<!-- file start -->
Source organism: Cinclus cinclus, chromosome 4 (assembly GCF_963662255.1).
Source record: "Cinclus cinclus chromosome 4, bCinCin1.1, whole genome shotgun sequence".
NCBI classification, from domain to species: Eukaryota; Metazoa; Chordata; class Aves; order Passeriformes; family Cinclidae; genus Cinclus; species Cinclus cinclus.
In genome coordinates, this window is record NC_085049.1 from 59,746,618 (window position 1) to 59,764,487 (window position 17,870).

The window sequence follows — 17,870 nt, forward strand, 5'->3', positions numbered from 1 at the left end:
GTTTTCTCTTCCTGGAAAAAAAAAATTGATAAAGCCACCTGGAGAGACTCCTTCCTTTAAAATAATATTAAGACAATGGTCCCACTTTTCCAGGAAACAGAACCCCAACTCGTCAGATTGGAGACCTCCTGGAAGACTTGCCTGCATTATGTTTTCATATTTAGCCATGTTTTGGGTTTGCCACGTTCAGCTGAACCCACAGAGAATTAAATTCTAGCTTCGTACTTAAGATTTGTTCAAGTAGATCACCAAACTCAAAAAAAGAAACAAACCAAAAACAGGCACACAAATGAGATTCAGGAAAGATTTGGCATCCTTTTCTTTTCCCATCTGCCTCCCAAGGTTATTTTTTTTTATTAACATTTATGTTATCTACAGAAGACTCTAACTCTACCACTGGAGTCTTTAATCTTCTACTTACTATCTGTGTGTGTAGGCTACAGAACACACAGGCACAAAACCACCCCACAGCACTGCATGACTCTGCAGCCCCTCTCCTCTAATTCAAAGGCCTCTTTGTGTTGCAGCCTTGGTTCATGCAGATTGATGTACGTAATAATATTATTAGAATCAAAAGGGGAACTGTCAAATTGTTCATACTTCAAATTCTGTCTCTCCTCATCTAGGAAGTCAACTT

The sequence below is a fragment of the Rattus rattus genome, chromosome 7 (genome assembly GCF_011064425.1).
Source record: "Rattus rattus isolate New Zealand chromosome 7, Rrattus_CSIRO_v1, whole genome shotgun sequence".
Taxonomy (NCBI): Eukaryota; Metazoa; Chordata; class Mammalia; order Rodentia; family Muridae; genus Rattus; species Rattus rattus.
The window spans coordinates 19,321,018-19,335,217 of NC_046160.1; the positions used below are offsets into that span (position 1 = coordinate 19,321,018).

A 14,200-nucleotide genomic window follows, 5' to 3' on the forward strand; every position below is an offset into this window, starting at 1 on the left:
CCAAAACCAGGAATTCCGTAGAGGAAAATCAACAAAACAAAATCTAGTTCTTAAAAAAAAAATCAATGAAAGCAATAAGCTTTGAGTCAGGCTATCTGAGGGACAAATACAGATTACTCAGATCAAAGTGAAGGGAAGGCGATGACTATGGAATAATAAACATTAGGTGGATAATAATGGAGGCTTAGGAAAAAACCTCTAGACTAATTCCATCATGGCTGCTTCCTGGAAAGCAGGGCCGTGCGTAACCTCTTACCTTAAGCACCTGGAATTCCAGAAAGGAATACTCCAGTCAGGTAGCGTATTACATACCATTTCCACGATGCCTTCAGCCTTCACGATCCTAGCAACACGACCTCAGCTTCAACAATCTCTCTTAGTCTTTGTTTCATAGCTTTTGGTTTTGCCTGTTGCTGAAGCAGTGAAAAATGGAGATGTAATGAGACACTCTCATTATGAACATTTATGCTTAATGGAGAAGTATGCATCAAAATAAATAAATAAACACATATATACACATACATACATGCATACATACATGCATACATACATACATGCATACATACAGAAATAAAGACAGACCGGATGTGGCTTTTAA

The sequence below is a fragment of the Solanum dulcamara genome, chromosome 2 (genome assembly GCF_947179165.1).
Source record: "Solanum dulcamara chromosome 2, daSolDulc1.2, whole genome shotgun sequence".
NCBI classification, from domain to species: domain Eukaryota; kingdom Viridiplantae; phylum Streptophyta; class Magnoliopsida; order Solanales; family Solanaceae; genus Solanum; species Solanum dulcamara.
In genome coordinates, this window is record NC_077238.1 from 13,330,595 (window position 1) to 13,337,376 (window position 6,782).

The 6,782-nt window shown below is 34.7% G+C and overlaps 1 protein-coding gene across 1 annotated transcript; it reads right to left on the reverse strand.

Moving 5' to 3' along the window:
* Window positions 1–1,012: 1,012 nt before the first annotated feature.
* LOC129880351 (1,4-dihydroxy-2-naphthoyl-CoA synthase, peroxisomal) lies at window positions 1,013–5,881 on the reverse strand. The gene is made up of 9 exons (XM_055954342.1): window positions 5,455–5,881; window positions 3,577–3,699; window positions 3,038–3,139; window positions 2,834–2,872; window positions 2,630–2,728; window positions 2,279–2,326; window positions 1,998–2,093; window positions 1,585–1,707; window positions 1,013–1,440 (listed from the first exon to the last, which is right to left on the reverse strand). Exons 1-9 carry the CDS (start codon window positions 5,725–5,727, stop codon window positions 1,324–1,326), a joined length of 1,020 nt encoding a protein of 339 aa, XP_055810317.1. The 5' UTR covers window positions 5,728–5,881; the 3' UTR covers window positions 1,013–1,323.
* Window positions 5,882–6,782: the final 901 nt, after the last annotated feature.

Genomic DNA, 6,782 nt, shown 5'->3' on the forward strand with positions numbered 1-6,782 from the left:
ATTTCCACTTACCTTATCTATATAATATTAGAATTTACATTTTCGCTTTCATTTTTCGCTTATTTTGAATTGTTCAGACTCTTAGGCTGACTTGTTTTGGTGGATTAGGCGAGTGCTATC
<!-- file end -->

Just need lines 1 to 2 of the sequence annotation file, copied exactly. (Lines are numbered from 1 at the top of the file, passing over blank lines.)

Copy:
Source organism: Cinclus cinclus, chromosome 4 (assembly GCF_963662255.1).
Source record: "Cinclus cinclus chromosome 4, bCinCin1.1, whole genome shotgun sequence".